• The Cat Personality Awards: The Unique Temperaments of Popular Cat Breeds
    The Cat Personality Awards: The Unique Temperaments of Popular Cat Breeds

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    The Cat Personality Awards: The Unique Temperaments of Popular Cat Breeds

    This article is part of a series on how to spot signs of a healthy cat. You can learn more about the key signs here.
     

    Cats don’t lack personality; that’s for sure. They can be shy, outgoing, snuggly, independent, energetic, relaxed and everything in between. Yet some breeds tend to exhibit certain traits more strongly than others. Here are our picks for what we’re calling the Cat Personality Awards.

     

     

    The friendliest cat breed:


    Maine coon

    This larger cat has a big heart to match. They’re often very social and happy to chat with you, whether they’re curled up on your lap or following you around the house. They make excellent family pets because more family members means more people to snuggle and play with.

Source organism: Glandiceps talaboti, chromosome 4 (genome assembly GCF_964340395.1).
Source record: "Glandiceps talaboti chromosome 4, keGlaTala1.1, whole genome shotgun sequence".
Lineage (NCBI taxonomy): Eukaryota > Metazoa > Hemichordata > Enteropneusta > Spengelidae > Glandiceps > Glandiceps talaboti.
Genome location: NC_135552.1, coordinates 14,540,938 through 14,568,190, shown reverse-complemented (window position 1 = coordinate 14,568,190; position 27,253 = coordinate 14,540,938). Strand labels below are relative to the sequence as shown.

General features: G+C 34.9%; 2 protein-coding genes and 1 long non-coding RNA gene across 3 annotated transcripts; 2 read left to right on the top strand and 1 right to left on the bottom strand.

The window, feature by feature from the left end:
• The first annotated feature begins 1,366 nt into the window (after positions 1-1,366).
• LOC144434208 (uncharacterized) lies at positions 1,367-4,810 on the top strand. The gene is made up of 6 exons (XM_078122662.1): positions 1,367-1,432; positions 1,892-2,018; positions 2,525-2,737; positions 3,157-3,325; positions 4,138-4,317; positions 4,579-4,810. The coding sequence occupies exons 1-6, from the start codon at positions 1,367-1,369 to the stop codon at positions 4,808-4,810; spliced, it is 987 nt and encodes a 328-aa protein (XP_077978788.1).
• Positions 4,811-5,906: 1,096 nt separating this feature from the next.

Also outgoing: Ragdoll, Siamese, Burmese

     

     

    The most laid-back cat breed:


    Ragdoll

    Gentle and calm, this soft and silky-furred feline is friendly without being demanding. Ragdolls are usually totally cool sharing a house with other pets and kids. They don’t stress much about routine changes or even being carried around. Their motto? It’s all good.
    Other cool kitties: Scottish fold, Birman, British shorthair

     

     

    The most playful cat breed:


    Domestic shorthair

    Making up around 90% of cats in the U.S., with more than 80 colors and patterns, domestic shorthairs are a melting pot of different breeds. They were originally working cats used to hunt mice and other critters on farms. They still love to stalk, hunt and pounce on toys and play games with their owners — so expect to spend lots of energetic playtime together.

    Also ready to play: Siamese, Maine coon, Manx

     

     

    The most independent cat breed:


    Persian